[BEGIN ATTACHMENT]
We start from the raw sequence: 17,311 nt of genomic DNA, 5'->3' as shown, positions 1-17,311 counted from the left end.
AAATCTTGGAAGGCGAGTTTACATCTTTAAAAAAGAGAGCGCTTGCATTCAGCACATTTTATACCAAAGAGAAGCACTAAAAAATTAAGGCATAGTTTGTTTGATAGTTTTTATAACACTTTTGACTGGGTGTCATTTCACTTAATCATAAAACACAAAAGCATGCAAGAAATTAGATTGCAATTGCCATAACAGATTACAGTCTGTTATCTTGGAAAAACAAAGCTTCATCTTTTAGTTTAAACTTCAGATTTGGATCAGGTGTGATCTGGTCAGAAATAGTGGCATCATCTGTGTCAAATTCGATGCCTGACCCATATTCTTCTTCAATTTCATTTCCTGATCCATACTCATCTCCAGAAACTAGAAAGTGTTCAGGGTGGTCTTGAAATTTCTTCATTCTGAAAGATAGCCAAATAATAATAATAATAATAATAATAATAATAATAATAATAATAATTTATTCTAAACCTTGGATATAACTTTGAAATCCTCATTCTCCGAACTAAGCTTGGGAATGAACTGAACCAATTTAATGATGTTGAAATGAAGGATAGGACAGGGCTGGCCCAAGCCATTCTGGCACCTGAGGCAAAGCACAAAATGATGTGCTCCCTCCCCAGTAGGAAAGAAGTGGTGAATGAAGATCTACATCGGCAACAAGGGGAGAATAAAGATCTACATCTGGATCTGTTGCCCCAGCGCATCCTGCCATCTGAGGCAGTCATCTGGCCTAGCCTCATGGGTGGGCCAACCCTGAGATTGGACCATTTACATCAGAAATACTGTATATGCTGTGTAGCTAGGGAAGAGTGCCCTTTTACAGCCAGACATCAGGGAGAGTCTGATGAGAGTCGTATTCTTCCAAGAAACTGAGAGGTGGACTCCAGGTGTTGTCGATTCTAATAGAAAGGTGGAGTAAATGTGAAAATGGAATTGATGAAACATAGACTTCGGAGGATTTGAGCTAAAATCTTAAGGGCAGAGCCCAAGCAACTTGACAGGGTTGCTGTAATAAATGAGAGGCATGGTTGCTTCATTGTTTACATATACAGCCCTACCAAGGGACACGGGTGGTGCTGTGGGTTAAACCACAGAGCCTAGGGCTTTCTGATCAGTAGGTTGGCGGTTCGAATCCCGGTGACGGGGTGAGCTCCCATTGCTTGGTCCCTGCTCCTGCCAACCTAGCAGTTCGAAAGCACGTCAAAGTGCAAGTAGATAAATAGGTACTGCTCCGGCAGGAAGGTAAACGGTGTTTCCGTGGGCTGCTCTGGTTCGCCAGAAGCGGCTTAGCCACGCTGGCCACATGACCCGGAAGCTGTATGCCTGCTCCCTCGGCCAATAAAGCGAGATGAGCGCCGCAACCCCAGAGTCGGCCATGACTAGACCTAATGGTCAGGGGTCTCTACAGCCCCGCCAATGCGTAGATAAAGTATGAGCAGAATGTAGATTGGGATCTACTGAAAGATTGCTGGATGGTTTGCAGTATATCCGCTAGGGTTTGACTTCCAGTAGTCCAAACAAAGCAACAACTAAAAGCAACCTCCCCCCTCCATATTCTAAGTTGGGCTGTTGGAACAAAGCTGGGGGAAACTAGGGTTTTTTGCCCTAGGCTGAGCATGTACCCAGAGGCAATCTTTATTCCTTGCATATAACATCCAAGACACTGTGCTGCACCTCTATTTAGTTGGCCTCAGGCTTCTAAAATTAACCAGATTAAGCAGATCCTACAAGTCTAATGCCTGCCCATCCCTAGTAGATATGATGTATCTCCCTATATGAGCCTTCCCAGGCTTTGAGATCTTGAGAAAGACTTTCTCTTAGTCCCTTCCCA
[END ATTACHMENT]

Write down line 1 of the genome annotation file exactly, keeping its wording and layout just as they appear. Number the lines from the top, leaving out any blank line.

We start from the raw sequence: 17,311 nt of genomic DNA, 5'->3' as shown, positions 1-17,311 counted from the left end.